Documenting the American South Logo
oral histories of the American South
Excerpt from Oral History Interview with Chandrika Dalal, July 22, 1999. Interview K-0814. Southern Oral History Program Collection (#4007) See Entire Interview >>

Systemic prevention of economic growth for ethnic businesses

Dalal reveals the hypocrisy of Pittsboro's town laws. Because the Chinese restaurateur renting her business space received a poor sanitation rating, town laws prevent Dalal from renting out her space to a new vendor. Yet, while local officials interfere with her economic livelihood, the market for international food prevents the closure of her Chinese restaurant. Dalal expresses hope in maintaining her property through the emerging economic development of the area.

Citing this Excerpt

Oral History Interview with Chandrika Dalal, July 22, 1999. Interview K-0814. Southern Oral History Program Collection (#4007) in the Southern Oral History Program Collection, Southern Historical Collection, Wilson Library, University of North Carolina at Chapel Hill.

Full Text of the Excerpt

ANDREW JILANI:
Chandrika, I have a question, do you-, do you have hope, in United States, in Pittsboro, for you and for your daughters?
CHANDRIKA DALAL:
I don't think. My both daughter(s) want to get out. My one daughter go in college for three years, she's so happy in Raleigh. Because in Raleigh, you know, she has all American friends, Indian friends, she is so happy there. She's not happy in Pittsboro. Some people like you, some people don't like you, you know.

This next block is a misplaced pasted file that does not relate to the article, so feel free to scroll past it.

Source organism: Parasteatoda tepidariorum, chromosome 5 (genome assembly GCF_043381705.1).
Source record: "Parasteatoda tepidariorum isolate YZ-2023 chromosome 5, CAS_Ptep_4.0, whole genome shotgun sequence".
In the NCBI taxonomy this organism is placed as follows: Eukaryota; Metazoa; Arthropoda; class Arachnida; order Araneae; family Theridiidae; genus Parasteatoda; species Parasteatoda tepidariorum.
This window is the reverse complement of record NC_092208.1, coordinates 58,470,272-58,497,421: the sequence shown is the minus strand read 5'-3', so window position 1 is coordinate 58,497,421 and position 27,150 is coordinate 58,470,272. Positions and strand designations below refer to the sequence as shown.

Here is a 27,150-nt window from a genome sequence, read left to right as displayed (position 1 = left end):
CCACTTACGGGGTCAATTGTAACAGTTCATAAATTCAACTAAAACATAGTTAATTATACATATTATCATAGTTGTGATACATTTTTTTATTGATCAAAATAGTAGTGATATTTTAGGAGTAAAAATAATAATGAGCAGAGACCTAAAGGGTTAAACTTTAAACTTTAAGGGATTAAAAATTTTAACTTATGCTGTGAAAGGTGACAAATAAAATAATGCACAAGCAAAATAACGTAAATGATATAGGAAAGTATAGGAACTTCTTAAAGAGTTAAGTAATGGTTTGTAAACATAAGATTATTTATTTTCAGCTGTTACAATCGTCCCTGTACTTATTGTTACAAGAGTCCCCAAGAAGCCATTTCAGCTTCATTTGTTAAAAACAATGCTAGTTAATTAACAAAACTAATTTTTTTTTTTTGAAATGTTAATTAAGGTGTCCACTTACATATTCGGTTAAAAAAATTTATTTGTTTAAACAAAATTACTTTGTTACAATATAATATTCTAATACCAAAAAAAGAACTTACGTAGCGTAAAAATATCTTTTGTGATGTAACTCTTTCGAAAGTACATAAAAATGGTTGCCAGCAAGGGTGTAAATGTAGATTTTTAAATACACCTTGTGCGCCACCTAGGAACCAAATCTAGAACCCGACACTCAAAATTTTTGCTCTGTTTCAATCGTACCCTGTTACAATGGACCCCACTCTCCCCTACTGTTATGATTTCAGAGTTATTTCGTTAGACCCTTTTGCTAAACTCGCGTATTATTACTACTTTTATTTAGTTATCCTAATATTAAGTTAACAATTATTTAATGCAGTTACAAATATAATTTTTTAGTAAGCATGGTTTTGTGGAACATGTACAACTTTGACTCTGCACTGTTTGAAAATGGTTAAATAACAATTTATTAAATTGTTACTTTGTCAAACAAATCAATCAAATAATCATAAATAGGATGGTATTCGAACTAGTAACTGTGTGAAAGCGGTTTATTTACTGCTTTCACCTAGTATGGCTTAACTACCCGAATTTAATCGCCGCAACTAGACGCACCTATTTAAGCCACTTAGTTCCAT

ANDREW JILANI:
Yeah. How about for yourself? You think you will keep—?
CHANDRIKA DALAL:
I can't go away, I have a business. I have a property. I put eighty five thousand dollar(s), for this property. Almost-, eighty thousand I spent in this property. Still I have a hard time with people. I have to rent my place, and every time people come for rent, and they just want to buy it, because they know, (that) (when) bypass open(s), the property value (will) go up. And the town of Pittsboro don't give me the permit for rent my place. So I lose the money-, I have a property, but I don't make money, because that prejudice (is) still there. When I have a Chinese restaurant, they have a ‘C’ grade-, okay? But they still run that business because town of Pittsboro need(s) a Chinese food (restaurant). Pittsboro don't have a good any restaurant. Hardy is not good for all people, so—.
ANDREW JILANI:
A ‘C’ is a good grade, or a bad grade?
CHANDRIKA DALAL:
‘C’ is a bad grade, but they still need a Chinese food, so they let them to run that business. That's a prejudice, and now I have to rent (to) somebody else, they make the damage. They don't give me the permit. They just told me-, big list-, to spend four thousand, five thousand dollar(s), then you—.
ANDREW JILANI:
Will get a permit.
CHANDRIKA DALAL:
Get the permit, and rent the place, and I don't have (a) housekeeper. Single mother for ten year(s). I have two teenager daughter(s). I don't-, I put four thousand dollar(s), still I need a four, five thousand dollar(s). So, people just don't want to spend the money. They say, we don't want rent, you just sell it, and we own the property then we put the money. So I am-, in the middle. I have property, but I don't make money, because town don't give me the permit. Without permit, I can't put the rent sign. So, it is a closed sign. People don't know this place (is) for rent. People-, come here-, for rent, and ask for sell. So-, for last three years, I lose money.
ANDREW JILANI:
Yes.
CHANDRIKA DALAL:
My daughter have to for scholarship, or for loan, for education. You know? How can you say this country is free. They don't let you to make money.